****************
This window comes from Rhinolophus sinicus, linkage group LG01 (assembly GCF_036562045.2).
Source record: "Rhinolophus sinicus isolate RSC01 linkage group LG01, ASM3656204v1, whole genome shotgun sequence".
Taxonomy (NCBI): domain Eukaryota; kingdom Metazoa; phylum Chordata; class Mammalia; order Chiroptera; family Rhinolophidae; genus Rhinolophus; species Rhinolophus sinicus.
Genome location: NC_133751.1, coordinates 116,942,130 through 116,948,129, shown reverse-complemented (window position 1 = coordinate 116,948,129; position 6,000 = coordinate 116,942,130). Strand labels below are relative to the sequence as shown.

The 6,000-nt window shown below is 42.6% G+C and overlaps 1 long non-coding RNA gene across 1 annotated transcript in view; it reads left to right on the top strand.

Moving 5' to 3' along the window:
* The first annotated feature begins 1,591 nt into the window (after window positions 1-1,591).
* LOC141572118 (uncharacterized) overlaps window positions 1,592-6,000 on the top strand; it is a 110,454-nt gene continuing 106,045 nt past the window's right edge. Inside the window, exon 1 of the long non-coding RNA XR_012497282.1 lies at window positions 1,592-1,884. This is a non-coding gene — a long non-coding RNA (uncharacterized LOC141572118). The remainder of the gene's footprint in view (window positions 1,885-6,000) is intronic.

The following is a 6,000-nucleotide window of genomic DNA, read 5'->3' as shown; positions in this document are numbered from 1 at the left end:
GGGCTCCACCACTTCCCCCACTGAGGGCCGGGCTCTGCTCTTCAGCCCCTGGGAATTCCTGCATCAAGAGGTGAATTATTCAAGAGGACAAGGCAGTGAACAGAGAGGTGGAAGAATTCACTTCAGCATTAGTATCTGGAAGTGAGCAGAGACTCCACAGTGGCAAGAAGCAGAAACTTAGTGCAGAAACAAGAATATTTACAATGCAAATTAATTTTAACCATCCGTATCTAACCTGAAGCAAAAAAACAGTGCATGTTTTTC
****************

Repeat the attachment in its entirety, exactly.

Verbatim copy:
This window comes from Rhinolophus sinicus, linkage group LG01 (assembly GCF_036562045.2).
Source record: "Rhinolophus sinicus isolate RSC01 linkage group LG01, ASM3656204v1, whole genome shotgun sequence".
Taxonomy (NCBI): domain Eukaryota; kingdom Metazoa; phylum Chordata; class Mammalia; order Chiroptera; family Rhinolophidae; genus Rhinolophus; species Rhinolophus sinicus.
Genome location: NC_133751.1, coordinates 116,942,130 through 116,948,129, shown reverse-complemented (window position 1 = coordinate 116,948,129; position 6,000 = coordinate 116,942,130). Strand labels below are relative to the sequence as shown.

The 6,000-nt window shown below is 42.6% G+C and overlaps 1 long non-coding RNA gene across 1 annotated transcript in view; it reads left to right on the top strand.

Moving 5' to 3' along the window:
* The first annotated feature begins 1,591 nt into the window (after window positions 1-1,591).
* LOC141572118 (uncharacterized) overlaps window positions 1,592-6,000 on the top strand; it is a 110,454-nt gene continuing 106,045 nt past the window's right edge. Inside the window, exon 1 of the long non-coding RNA XR_012497282.1 lies at window positions 1,592-1,884. This is a non-coding gene — a long non-coding RNA (uncharacterized LOC141572118). The remainder of the gene's footprint in view (window positions 1,885-6,000) is intronic.

The following is a 6,000-nucleotide window of genomic DNA, read 5'->3' as shown; positions in this document are numbered from 1 at the left end:
GGGCTCCACCACTTCCCCCACTGAGGGCCGGGCTCTGCTCTTCAGCCCCTGGGAATTCCTGCATCAAGAGGTGAATTATTCAAGAGGACAAGGCAGTGAACAGAGAGGTGGAAGAATTCACTTCAGCATTAGTATCTGGAAGTGAGCAGAGACTCCACAGTGGCAAGAAGCAGAAACTTAGTGCAGAAACAAGAATATTTACAATGCAAATTAATTTTAACCATCCGTATCTAACCTGAAGCAAAAAAACAGTGCATGTTTTTC